As Sex at Dawn explains in great detail, our hunter-gatherer ancestors lived communally—sharing food, resources, shelter, and orgasms. Our prehistoric relatives enjoyed a much less sexually possessive culture, which benefited everyone. Men and women both enjoyed guilt-free sexual pleasure, variety, and parenting duties, like everything else, were shared, so paternity tests didn’t matter. This arrangement worked out very well until the advent of agriculture, when property rights and lineage and sexual policing became the new status quo. Ryan and Jetha also point to the bonobos, our closest primate relatives, as further evidence of our natural sluttery. The bonobos live in egalitarian and peaceful groups and have sex multiple times a day, sometimes with many partners. Doesn’t that sound awful? Put a ring on it, bonobos!
Sexual passion tends to fade over time
Falling in love is fantastic. You can’t keep your hands off the other person, everything is new and exciting, you show up late to work, not realizing the lube still stuck in your bangs. But that kind of intensity and bunny-banging intensity is unsustainable. Over time (around six months to two years), the crazy lust subsides and is replaced by a more mellow, companionate love. More than a hundred studies have documented this phenomenon, often with the sexy catchphrase “hedonic adaptation.” HA, as no one abbreviates it, basically notes that any boosts in happiness we might achieve (whether through sex, money, a new iPhone, etc.) will abate with time. Sex drive is particularly vulnerable to hedonic adaptation: Imagine watching the same porn clip 100 times. Even if it’s the hottest porn you’ve ever seen, eventually, you’ll become indifferent to its eroticism. That’s just a function of our brains.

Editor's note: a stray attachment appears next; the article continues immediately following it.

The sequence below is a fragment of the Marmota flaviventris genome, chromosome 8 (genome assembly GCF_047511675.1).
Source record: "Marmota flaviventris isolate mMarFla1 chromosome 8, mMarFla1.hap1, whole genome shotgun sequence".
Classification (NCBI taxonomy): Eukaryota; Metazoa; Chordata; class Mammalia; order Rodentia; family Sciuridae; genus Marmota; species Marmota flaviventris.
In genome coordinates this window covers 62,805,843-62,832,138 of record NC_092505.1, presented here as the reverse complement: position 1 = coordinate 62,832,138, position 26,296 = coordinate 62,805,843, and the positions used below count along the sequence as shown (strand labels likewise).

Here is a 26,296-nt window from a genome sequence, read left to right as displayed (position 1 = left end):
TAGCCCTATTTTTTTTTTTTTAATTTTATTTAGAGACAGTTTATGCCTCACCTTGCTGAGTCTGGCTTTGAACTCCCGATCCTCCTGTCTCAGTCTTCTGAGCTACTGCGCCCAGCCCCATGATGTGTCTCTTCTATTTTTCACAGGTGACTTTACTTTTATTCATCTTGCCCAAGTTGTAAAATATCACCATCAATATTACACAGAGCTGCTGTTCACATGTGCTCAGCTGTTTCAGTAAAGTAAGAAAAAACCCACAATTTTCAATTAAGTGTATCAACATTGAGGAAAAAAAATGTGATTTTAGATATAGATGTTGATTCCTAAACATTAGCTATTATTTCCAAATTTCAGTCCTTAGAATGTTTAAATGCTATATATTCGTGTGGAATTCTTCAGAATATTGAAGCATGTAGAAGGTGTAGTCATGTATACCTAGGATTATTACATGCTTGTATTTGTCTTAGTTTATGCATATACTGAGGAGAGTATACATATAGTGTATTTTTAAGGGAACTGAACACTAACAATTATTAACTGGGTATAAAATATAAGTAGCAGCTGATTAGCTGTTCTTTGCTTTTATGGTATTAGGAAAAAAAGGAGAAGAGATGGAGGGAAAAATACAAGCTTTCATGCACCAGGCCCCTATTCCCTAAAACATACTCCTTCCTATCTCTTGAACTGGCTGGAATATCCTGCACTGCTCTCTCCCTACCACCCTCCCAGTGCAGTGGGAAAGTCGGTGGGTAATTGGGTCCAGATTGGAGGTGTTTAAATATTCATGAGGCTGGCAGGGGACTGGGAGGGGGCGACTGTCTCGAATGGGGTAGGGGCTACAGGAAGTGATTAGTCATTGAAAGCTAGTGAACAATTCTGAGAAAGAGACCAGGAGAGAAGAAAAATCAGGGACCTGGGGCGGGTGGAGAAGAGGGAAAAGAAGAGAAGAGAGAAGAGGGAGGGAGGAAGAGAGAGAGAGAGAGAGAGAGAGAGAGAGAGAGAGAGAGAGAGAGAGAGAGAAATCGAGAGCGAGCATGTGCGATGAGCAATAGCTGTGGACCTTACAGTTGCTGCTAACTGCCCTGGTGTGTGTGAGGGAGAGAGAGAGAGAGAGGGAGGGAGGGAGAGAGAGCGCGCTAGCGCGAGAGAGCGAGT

We crave variety
This isn’t to say that we all eventually find our romantic partners boring, just that our brains are wired to crave novelty, variety, and new stimuli. This newness triggers the neurotransmitter dopamine in the brain in the same way that drugs do (or if drugs aren’t your cup of lube: gambling, eating, and shopping also work). Sexual exclusivity means we are actively fighting against these biological urges of novelty. And in women, it’s especially prevalent.
Studies show that women are far more likely than men to lose interest in sex, and to lose it faster. This is partly why the hunt for a female Viagra has been so rampant. The (kinda) good news is that long-term couples experience a second honeymoon after 18 or 20 years together (around the time the kids leave the nest, researchers posit). An empty nest bolsters surprise and novelty in a relationship once again, and all those new love feelings come back for a bonerific time to be had by all, as long as you are willing to wait a quarter of your life for it.
Is monogamy doomed?
To say that we are bad at monogamy isn’t an indictment of monogamy in general. Of course, people can and do succeed at life-long monogamous arrangements. Non-monogamous arrangements aren’t inherently better or worse than monogamous ones. And yet, just because we are monogamous with one person doesn’t negate the fact that we are still and always will be attracted to other people. As German philosopher Arthur Schopenhauer put it: “One can choose what to do, but not what to want.”
We’d do better as a culture if we exercised a little more tolerance, acceptance, and honest discussions around sex, desire, and marriage, and to be less rigid in our idealistic views of monogamy.
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This originally appeared on Alternet. Republished here with permission.